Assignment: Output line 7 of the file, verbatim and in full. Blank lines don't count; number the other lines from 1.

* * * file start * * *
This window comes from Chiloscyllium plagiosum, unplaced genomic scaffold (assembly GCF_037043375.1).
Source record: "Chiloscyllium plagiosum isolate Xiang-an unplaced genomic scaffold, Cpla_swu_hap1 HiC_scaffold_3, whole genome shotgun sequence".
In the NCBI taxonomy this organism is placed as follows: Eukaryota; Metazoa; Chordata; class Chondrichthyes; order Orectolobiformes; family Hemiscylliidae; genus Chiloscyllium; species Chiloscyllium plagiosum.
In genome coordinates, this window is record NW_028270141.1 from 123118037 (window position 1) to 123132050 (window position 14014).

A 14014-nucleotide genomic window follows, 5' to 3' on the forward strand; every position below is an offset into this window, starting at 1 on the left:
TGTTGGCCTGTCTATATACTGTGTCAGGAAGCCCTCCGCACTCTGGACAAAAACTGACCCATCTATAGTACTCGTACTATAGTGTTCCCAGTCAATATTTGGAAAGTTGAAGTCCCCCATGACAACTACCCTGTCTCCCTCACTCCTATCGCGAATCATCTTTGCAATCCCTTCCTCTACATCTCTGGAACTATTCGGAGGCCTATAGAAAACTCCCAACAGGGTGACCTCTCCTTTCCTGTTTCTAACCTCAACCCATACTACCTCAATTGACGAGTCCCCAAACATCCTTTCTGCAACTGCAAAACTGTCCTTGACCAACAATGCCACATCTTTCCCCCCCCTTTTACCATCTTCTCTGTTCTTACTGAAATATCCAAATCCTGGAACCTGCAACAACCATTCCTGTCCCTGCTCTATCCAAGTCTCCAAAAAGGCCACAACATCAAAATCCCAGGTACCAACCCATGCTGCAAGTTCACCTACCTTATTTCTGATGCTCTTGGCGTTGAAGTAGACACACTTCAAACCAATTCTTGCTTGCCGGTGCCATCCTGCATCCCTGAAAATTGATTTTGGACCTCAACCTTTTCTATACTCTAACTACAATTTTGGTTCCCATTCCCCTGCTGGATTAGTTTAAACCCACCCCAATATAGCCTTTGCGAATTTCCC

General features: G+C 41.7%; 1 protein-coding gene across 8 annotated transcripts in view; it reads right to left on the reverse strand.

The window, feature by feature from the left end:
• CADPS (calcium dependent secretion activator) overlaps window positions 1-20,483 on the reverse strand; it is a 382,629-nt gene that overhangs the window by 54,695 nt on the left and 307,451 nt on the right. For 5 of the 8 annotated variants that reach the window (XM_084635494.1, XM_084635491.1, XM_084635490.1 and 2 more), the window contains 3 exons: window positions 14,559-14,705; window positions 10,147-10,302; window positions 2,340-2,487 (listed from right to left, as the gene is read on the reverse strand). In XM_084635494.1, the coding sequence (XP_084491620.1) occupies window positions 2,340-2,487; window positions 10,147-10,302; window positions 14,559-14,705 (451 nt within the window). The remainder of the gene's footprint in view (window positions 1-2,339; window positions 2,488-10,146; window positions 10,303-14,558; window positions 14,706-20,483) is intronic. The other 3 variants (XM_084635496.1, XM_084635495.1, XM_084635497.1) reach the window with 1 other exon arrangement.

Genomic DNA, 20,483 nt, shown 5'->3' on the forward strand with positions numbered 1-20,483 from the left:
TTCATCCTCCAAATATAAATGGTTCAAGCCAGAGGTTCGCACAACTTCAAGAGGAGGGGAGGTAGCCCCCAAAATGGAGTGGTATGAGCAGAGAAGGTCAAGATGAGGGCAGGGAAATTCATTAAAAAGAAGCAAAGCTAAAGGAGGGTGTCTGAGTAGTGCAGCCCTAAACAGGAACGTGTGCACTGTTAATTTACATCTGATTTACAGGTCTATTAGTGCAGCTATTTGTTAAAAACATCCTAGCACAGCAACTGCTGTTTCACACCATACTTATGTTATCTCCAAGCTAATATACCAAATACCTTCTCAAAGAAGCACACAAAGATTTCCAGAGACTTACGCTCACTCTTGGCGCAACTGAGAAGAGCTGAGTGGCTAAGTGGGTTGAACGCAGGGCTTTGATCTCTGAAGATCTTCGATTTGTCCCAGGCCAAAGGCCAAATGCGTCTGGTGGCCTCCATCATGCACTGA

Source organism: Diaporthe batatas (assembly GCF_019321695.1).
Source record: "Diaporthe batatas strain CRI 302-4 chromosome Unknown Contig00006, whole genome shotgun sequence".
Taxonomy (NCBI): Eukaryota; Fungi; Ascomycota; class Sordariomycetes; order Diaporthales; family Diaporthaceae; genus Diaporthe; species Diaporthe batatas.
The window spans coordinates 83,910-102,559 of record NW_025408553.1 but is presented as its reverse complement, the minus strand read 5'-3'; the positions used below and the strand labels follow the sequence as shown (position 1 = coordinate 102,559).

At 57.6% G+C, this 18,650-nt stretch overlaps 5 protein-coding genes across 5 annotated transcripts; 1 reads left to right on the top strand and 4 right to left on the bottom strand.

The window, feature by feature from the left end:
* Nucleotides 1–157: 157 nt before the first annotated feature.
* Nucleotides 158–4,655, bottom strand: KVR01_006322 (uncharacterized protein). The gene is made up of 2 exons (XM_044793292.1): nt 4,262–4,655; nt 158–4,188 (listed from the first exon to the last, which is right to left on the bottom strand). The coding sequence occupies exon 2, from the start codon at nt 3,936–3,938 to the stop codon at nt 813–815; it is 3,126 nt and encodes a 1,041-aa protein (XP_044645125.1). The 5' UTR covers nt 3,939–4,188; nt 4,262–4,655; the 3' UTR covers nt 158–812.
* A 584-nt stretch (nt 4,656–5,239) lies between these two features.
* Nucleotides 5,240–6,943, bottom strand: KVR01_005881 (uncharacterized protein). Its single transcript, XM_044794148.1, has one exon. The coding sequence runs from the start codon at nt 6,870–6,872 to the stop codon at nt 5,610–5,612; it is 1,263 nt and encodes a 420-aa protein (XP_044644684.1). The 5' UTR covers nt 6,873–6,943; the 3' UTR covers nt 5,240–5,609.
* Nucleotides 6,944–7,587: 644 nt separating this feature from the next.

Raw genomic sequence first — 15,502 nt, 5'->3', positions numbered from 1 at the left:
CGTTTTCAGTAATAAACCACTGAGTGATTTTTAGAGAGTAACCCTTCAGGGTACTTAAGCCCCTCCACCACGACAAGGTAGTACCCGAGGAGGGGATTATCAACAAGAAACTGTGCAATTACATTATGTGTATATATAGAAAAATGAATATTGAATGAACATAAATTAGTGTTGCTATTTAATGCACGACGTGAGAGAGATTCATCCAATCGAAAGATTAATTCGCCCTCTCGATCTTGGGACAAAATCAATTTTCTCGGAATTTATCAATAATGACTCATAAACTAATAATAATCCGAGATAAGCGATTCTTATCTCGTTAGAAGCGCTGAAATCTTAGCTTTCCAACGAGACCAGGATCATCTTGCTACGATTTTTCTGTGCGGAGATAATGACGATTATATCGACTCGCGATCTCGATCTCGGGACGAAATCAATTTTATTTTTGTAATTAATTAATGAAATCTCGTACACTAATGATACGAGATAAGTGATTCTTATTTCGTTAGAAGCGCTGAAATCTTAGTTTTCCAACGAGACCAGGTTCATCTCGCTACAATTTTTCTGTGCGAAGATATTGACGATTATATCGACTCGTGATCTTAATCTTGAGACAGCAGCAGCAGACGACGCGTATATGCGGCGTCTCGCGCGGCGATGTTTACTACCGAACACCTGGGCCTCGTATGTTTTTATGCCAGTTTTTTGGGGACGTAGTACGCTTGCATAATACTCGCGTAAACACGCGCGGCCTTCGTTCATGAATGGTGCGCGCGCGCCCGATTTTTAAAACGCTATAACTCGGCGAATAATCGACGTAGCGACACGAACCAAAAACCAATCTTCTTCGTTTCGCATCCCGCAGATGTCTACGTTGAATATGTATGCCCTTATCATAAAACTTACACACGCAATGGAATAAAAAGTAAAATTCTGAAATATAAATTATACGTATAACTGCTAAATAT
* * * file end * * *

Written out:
General features: G+C 41.7%; 1 protein-coding gene across 8 annotated transcripts in view; it reads right to left on the reverse strand.